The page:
Monday, October 11, 2010


The first lamb to appear this year is now choosing his career, eating us out of house and home and starting to chase girls. Before he gets any older we had to curb any possible male tendencies. He will also make his debut with the other ewes in the home paddock soon and needs to be identifiable. So he's been tagged. Keeping sheep safe from the horrors of flystrike in the heat of summer also means all the lambs get tailed when they're tagged, which we do with a tight elastic ring. When the tails eventually fall off during a frolic, dry and unnoticed, there has been no blood, no open wound and no thought of them by the lambs for several weeks. Completely painless. The same goes for... the other parts. Let's just say the tool used to apply the rings is called an "Elastrator". There is about 20 minutes of drama after application whilst the lambs throw themselves about trying to flick off the rings, but keeping them in a soft place like the straw-bedded shed for the duration of the tantrum means they don't self-harm in protest. After that they feel nothing, forget the rings are there and go back to harassing their mothers.

The ear tags follow a colour system, not ours but a simple and effective national one. Any system of ours would either be so complicated we'd forget how it worked or completely inconsistent and therefore not a system. So we use what everyone else does. Each year in an eight year cycle has it's own colour nominated and this year it's orange. It's very useful. At a glance in the paddock you can see how old each animal is or to which group they belong, surprisingly easy for any process to do with sheep. We actually have a few old ewes left with the 2002 orange tags, but I suppose not many real farmers keep their sheep that long, so there wouldn't normally be repeats. Their teeth would tell the tale, but we know them all by their faces anyway. One of the beauties of having a non-commercial concern is that we don't need a property registration number, which is usually stamped on the tag. If we sold them we would, but that's sometime in the misty future.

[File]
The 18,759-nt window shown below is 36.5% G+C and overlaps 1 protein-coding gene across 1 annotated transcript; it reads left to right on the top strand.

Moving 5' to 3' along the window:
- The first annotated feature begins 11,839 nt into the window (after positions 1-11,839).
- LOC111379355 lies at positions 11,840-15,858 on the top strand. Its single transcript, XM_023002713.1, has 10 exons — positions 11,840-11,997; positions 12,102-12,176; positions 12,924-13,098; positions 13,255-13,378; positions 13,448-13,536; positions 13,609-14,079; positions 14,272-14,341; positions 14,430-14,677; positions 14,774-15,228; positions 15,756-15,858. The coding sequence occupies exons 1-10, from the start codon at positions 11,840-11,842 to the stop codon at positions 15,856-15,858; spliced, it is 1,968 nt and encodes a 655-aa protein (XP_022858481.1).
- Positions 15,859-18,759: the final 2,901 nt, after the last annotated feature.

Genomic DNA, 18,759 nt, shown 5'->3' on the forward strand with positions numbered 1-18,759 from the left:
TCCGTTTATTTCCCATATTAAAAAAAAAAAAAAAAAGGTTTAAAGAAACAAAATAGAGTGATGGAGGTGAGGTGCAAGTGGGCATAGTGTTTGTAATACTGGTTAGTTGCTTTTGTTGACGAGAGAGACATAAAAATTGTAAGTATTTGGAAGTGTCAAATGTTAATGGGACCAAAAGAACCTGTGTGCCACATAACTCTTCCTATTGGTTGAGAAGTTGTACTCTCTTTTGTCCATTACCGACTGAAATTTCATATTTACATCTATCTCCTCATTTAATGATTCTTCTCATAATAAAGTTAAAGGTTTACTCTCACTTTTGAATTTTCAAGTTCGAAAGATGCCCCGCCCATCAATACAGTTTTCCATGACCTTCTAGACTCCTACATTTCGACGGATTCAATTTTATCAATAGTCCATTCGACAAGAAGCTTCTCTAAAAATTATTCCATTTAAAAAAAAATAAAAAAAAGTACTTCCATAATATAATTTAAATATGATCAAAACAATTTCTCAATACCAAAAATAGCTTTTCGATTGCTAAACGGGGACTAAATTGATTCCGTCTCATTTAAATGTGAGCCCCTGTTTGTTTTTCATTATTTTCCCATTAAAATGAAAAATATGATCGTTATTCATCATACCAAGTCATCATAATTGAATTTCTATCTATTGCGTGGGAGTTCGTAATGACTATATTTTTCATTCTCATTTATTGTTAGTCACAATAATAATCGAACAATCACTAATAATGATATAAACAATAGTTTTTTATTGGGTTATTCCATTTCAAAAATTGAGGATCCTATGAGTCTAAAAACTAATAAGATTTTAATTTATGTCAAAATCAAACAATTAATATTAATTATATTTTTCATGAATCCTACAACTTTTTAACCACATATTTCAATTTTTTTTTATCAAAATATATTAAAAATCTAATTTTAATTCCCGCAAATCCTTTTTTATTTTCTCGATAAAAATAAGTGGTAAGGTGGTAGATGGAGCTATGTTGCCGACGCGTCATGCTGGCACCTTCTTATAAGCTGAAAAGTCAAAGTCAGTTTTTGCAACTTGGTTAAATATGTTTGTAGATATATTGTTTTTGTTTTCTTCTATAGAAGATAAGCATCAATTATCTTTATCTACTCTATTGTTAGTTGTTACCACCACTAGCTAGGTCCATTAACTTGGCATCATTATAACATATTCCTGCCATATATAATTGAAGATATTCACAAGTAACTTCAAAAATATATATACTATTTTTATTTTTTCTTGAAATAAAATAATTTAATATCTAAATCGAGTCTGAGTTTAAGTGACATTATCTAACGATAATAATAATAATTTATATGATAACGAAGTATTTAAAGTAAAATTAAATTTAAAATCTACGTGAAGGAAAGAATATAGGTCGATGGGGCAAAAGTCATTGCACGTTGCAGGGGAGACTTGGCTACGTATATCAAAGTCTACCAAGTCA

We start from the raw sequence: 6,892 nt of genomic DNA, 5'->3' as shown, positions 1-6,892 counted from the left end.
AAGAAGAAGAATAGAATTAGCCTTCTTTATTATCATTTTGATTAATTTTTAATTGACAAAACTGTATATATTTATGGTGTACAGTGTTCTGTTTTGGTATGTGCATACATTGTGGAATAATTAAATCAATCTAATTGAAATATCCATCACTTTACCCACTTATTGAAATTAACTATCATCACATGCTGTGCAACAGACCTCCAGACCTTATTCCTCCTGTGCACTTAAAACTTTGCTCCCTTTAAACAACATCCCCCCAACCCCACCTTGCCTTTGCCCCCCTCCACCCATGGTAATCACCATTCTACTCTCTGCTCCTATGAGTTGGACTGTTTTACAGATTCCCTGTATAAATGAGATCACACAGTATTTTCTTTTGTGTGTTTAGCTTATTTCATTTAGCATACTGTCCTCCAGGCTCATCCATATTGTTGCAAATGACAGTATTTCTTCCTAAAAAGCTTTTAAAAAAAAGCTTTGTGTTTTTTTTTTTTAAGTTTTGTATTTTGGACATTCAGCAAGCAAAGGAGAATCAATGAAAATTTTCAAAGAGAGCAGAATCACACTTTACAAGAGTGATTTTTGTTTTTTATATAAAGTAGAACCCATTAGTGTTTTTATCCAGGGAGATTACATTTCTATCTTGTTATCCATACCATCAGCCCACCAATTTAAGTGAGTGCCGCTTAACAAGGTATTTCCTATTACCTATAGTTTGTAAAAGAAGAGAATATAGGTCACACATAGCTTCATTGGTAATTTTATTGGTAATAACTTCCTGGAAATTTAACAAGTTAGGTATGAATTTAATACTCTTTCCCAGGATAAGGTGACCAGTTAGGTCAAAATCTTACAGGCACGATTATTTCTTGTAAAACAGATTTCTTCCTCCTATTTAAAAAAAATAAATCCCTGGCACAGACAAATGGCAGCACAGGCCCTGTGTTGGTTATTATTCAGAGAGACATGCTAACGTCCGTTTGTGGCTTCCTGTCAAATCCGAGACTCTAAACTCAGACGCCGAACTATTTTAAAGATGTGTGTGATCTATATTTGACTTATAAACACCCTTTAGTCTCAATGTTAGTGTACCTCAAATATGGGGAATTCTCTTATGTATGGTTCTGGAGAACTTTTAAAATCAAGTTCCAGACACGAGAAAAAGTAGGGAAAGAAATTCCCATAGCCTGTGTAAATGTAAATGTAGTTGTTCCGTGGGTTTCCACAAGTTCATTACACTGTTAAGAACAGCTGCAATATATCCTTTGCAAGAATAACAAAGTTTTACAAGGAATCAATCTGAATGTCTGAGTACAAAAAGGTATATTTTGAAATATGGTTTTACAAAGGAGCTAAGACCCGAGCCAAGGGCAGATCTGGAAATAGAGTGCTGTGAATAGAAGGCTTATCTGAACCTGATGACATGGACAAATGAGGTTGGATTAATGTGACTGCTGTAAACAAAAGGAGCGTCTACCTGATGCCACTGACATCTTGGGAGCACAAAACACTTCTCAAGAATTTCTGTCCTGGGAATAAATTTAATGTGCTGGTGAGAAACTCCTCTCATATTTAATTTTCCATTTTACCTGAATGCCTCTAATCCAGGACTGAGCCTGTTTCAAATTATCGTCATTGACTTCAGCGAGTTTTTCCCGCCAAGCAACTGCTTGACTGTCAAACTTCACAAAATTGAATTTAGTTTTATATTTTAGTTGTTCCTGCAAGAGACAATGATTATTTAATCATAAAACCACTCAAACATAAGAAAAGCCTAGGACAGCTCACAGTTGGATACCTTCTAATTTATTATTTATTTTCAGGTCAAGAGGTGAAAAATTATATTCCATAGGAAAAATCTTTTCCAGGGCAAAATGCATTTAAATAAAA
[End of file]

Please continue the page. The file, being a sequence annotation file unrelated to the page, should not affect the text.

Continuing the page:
The males get their new earring in their left ear, because they're tough. The ewe-lambs get tagged on the right side. This is pretty conventional too and allows for their quick ID at a distance when their fleece has either grown or been shorn and they look a bit different to normal. Policing them is made easier as is sorting them out. Seeing just who is causing the current ruckus, who is injured or who has pushed through the fence again is easy.

Our one unique addition to the system is our numbering - the ewe's initial (or the ewe-lambs, which should be the same if we've got it right) and the number of the lamb born that year to that letter. Big 'Un here, born to Priscilla was the first P. You could tell, couldn't you? The terrible trauma of being marked lasted about 5 minutes with him where he ran about and kicked a bit. Then he had other things to do.